The stretchy electronics revolution: Page 2 of 2

April 14, 2020 //By Samir Jaber
stretchy electronics
The days of the hard computer chip may be numbered. Covered in transistors and other semi-conducting elements, these rigid devices likewise render the devices in which they are found — our televisions, laptops and smartphones — similarly inflexible.

Two methods for producing stretchable materials have emerged in recent years. One is remote epitaxy, or the “peel and stack” method. Developed by engineers at the Massachusetts Institute of Technology (MIT), remote epitaxy involves growing thin films of semiconducting material on a large, thick wafer of the same material. This is covered in an intermediate layer of graphene, which is 200-times stronger than steel and thought to be one of the most promising semimetals on Earth.

Any number of thin, flexible semiconducting films can then be peeled away from the graphene-covered wafer. Crucially, it’s possible to stack films made from different materials to produce flexible, multifunctional electronic devices. The essence of the technology — that MIT says is cost-effective — depends on polarity, or charges between the atoms flowing over graphene and the atoms in the underlying wafer.

Meanwhile, researchers in China have developed an alternative to MIT’s “peel and stack” method. This fashioned material is called a metal-polymer conductor (MPC). However, the metals are not typical conductive solids — copper, silver, or gold — but, instead, gallium and indium that exist as a syrupy liquid through which electricity can flow. In simple terms, the MPC has been described as islands of round liquid metal floating in a sea of silicone-based polymer.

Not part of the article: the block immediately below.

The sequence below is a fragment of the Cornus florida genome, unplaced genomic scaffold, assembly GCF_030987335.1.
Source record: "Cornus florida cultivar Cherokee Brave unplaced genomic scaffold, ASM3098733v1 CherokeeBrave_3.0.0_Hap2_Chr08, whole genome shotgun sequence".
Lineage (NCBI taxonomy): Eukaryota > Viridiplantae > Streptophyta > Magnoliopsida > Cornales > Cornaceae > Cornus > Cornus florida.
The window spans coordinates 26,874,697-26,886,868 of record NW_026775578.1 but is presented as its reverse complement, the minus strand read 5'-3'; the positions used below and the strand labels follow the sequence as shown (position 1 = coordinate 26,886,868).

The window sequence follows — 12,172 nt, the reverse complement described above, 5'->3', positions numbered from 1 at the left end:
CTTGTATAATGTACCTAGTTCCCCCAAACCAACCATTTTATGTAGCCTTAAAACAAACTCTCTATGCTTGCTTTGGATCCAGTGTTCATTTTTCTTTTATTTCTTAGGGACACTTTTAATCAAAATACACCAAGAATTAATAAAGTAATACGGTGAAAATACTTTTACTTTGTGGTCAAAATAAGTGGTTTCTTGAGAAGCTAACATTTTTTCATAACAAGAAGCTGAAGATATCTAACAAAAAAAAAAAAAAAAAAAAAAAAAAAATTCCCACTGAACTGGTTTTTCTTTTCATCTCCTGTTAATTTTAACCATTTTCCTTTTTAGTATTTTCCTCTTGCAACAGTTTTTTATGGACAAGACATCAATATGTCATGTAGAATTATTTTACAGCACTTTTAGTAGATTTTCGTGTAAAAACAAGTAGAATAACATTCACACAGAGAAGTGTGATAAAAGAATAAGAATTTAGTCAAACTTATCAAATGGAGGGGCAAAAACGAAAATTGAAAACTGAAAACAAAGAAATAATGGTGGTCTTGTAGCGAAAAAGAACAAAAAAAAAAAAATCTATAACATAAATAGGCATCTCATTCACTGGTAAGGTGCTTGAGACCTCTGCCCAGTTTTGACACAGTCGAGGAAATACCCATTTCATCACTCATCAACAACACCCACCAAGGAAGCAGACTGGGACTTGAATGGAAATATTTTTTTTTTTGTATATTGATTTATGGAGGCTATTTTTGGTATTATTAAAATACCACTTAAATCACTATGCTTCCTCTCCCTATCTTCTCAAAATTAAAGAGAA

The polymer network itself yields mechanically resilient materials with enough conductivity to support functioning circuits. MIT’s engineers have tested different MPC formulations in a range of applications including wearable keyboard gloves.

Whatever exciting applications are in the pipeline for stretchable electronics, materials scientists and design engineers can make use of a comprehensive materials database like Matmatch to keep up-to-date with the latest applications, materials choices and fabrication strategies behind this fascinating new evolution in electronics. While the days of the rigid computer chip are not over, we can at least look forward to the expanded possibilities of a more flexible future.

About the author:

Samir Jaber, content writer at materials database Matmatch - www.matmatch.com

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